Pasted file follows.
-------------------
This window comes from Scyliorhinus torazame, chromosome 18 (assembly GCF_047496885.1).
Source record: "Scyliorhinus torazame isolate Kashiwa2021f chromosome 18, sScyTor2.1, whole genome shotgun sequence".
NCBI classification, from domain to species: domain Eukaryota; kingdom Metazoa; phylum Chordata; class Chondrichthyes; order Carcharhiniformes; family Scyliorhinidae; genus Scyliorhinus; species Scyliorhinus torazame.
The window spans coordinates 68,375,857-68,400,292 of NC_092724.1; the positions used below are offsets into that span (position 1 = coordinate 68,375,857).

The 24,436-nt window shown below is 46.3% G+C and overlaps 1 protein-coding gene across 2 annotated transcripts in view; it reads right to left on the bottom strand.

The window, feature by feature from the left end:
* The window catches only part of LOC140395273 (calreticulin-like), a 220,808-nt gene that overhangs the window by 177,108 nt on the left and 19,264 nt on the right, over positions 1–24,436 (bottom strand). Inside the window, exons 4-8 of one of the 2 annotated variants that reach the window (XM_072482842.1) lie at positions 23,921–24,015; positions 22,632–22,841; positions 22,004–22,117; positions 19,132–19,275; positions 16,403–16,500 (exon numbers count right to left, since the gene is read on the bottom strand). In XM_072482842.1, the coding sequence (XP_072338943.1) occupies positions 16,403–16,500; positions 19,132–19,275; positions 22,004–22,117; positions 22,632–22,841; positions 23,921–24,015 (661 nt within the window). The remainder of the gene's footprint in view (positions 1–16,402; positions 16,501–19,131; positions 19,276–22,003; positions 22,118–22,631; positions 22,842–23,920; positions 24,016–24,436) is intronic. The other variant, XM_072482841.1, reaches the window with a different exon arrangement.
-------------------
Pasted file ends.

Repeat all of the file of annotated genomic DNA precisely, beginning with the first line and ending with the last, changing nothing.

This window comes from Scyliorhinus torazame, chromosome 18 (assembly GCF_047496885.1).
Source record: "Scyliorhinus torazame isolate Kashiwa2021f chromosome 18, sScyTor2.1, whole genome shotgun sequence".
NCBI classification, from domain to species: domain Eukaryota; kingdom Metazoa; phylum Chordata; class Chondrichthyes; order Carcharhiniformes; family Scyliorhinidae; genus Scyliorhinus; species Scyliorhinus torazame.
The window spans coordinates 68,375,857-68,400,292 of NC_092724.1; the positions used below are offsets into that span (position 1 = coordinate 68,375,857).

The 24,436-nt window shown below is 46.3% G+C and overlaps 1 protein-coding gene across 2 annotated transcripts in view; it reads right to left on the bottom strand.

The window, feature by feature from the left end:
* The window catches only part of LOC140395273 (calreticulin-like), a 220,808-nt gene that overhangs the window by 177,108 nt on the left and 19,264 nt on the right, over positions 1–24,436 (bottom strand). Inside the window, exons 4-8 of one of the 2 annotated variants that reach the window (XM_072482842.1) lie at positions 23,921–24,015; positions 22,632–22,841; positions 22,004–22,117; positions 19,132–19,275; positions 16,403–16,500 (exon numbers count right to left, since the gene is read on the bottom strand). In XM_072482842.1, the coding sequence (XP_072338943.1) occupies positions 16,403–16,500; positions 19,132–19,275; positions 22,004–22,117; positions 22,632–22,841; positions 23,921–24,015 (661 nt within the window). The remainder of the gene's footprint in view (positions 1–16,402; positions 16,501–19,131; positions 19,276–22,003; positions 22,118–22,631; positions 22,842–23,920; positions 24,016–24,436) is intronic. The other variant, XM_072482841.1, reaches the window with a different exon arrangement.